Ricciardo delighted with fightback to points at Monza

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Daniel Ricciardo felt delighted to have fought his way up from the final row of the grid to an eighth-place finish in Sunday’s Italian Grand Prix at Monza.

Ricciardo was forced to start the race from P19 due to a number of power unit penalties incurred by Red Bull across the course of the weekend.

The Australian made a great start to run 12th after just five laps, and managed to work his way all the way up to seventh place with a long first stint before pitting on lap 30 and moving onto the option tire.

Emerging back on track in tenth place, Ricciardo managed to pass Marcus Ericsson on the final lap of the race which combined with Nico Rosberg’s retirement left him eighth at the checkered flag.

“It was a great result for the team considering where we started and the characteristics of this track,” Ricciardo said after the race. “It was sweet taking that eighth place on the last lap from Ericsson.

“I am very happy with the chassis, the car was handling really well, and we were able to fight with a Ferrari and a Mercedes-powered car on a track where we lost out a lot on the straights.

“It wasn’t an easy weekend for us, but I think the race was positive and the energy in the team is good. I will probably celebrate with one more pizza.”

Ricciardo was joined in the points by Red Bull teammate Daniil Kvyat, who also produced a fine fightback from 18th on the grid to finish tenth, but feels that the team

“Monza was always going to be a tough weekend for us,” Kvyat said. “Our race wasn’t too bad considering where we started on the track, because of our penalties.

“I didn’t see much action during the race but it was a positive result to finish in the points, down to good teamwork. We’ll have to come back stronger in Singapore, where the track characteristics should suit us better.”

IndyCar disappointed by delay of video game but aiming to launch at start of 2024

IndyCar video game 2024

An IndyCar executive said there is “absolutely” disappointment that its long-awaited video game recently was delayed beyond its target date, but the series remains optimistic about the new title.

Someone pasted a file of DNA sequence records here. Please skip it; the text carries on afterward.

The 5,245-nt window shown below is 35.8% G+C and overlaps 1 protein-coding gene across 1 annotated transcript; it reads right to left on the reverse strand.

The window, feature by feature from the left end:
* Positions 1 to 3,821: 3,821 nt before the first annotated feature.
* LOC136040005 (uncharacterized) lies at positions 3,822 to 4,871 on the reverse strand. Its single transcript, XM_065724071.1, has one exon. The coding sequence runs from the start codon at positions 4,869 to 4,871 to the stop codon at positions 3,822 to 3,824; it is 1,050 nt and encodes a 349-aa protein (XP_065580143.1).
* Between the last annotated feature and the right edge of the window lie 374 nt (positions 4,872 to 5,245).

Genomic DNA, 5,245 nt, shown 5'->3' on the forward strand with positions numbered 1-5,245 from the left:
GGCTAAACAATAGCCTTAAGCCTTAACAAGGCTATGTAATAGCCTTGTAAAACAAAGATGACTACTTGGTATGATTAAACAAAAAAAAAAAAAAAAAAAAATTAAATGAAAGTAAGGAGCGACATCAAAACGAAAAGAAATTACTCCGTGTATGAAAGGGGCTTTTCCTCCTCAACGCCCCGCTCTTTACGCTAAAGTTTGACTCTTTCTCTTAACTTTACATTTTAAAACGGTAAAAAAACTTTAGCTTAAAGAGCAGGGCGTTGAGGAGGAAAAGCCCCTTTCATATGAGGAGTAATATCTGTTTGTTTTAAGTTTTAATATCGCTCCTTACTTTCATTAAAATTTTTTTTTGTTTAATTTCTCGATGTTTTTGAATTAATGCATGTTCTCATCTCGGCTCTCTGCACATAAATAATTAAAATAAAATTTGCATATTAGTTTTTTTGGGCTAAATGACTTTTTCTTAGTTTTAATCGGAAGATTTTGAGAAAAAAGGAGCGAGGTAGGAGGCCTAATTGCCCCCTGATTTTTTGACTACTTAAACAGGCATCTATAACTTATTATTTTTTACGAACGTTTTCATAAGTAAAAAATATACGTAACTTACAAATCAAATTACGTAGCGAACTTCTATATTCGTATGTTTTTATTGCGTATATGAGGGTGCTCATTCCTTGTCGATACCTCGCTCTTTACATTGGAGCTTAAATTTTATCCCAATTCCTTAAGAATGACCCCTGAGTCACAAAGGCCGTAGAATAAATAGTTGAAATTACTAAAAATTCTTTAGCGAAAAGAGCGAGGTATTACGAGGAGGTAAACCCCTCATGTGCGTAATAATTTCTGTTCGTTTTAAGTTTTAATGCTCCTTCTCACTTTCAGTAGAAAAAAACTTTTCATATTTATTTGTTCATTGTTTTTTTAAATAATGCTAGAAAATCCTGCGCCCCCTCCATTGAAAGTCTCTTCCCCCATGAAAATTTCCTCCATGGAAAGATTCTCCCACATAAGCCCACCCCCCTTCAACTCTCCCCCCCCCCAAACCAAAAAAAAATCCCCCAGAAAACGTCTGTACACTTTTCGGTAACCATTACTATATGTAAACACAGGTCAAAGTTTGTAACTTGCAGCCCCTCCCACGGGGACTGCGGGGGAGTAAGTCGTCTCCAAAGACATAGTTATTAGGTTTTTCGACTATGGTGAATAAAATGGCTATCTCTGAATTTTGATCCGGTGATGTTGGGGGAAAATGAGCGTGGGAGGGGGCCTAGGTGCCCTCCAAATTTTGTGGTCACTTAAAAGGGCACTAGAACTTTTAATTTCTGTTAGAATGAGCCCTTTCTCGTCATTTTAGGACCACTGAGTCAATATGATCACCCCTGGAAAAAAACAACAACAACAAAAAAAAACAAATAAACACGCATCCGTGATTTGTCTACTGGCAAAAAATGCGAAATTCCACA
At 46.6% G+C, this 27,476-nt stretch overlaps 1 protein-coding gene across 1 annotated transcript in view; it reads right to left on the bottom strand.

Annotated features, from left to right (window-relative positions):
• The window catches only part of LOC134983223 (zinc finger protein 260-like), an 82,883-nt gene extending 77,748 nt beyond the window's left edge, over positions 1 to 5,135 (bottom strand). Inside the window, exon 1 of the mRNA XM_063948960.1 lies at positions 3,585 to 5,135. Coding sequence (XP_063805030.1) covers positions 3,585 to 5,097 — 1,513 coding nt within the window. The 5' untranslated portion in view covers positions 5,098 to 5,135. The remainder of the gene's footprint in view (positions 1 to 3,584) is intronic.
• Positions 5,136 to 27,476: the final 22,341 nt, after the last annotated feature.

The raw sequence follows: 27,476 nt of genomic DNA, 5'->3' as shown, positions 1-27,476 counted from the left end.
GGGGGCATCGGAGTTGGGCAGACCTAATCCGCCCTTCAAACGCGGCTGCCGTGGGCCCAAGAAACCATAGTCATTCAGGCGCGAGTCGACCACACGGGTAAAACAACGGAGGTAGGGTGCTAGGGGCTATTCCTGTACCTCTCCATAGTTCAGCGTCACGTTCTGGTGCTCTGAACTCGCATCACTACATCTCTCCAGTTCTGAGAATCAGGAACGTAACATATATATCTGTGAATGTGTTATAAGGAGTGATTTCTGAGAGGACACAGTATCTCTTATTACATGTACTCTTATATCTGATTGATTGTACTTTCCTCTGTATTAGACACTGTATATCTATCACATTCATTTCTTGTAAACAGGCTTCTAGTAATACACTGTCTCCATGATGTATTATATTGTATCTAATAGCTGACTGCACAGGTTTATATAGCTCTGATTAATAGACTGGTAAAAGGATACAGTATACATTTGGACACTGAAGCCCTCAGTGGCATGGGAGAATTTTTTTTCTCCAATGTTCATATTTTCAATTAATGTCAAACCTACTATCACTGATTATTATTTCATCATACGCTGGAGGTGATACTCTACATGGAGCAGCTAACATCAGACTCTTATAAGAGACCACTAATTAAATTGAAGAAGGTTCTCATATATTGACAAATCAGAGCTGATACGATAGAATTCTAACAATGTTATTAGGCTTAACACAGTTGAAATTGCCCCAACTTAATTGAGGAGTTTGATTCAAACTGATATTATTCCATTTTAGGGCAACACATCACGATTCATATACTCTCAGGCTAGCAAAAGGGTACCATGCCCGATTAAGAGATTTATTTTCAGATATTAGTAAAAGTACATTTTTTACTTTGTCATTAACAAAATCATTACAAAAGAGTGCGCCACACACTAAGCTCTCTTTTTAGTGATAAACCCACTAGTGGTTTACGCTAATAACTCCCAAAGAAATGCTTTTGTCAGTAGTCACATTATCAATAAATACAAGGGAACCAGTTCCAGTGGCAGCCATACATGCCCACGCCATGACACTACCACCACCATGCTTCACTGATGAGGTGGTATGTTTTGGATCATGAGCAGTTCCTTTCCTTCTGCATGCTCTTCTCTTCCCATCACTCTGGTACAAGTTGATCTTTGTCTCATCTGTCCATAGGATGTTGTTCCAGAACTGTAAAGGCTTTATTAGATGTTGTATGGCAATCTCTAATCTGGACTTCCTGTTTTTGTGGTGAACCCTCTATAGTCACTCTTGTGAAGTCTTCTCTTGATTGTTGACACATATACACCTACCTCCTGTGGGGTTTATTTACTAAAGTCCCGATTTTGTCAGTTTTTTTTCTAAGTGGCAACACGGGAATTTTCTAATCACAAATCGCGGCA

“Well, I don’t know how quick it will be, but the whole situation is important to us,” Penske Entertainment president and CEO Mark Miles said during a news conference Monday morning to announce IndyCar’s NTT title sponsorship. “Motorsport Games has spent a lot of money, a lot of effort to create an IndyCar title. What we’ve seen of that effort, which is not completely obvious, is very reassuring.

“I think it’s going to be outstanding. That’s our shared objective, that when it is released, it’s just widely accepted. A great credit both to IndyCar racing, the Indianapolis Motor Speedway, something that our fans love.”

In June 2021, IndyCar announced a new partnership with Motorsport Games to create and distribute an IndyCar video game for the PC and Xbox and PlayStation consoles in 2023.

But during an earnings call last week, Motorsport Games said the IndyCar game had been delayed to 2024 to ensure high quality.

Somewhat compounding the delay is that IndyCar’s license for iRacing expired after the end of the 2022 season because of its exclusive agreement with Motorsport Games.

That’s resulted in significant changes for IndyCar on iRacing, which had provided a high-profile way for the series to stay visible during its 2020 shutdown from the pandemic. (Players still can race an unbranded car but don’t race on current IndyCar tracks, nor can they stream).

That’s helped ratchet up the attention on having a video game outlet for IndyCar.

“I wish we had an IndyCar title 10 years ago,” said Miles, who has been working with the organization since 2013. “We’ve been close, but we’ve had these I think speed bumps.”

IndyCar is hopeful the Motorsports Game edition will be ready at the start of 2024. Miles hinted that beta versions could be unveiled to reporters ahead of the time “to begin to show the progress in a narrow way to make sure we’ve got it right, to test the progress so that we’re ready when they’re ready.”

It’s been nearly 18 years since the release of the most recent IndyCar video game for console or PC.

“(We) better get it right,” Miles said. “It’s something we’re very close to and continue to think about what it is to make sure we get it over the line in due course.”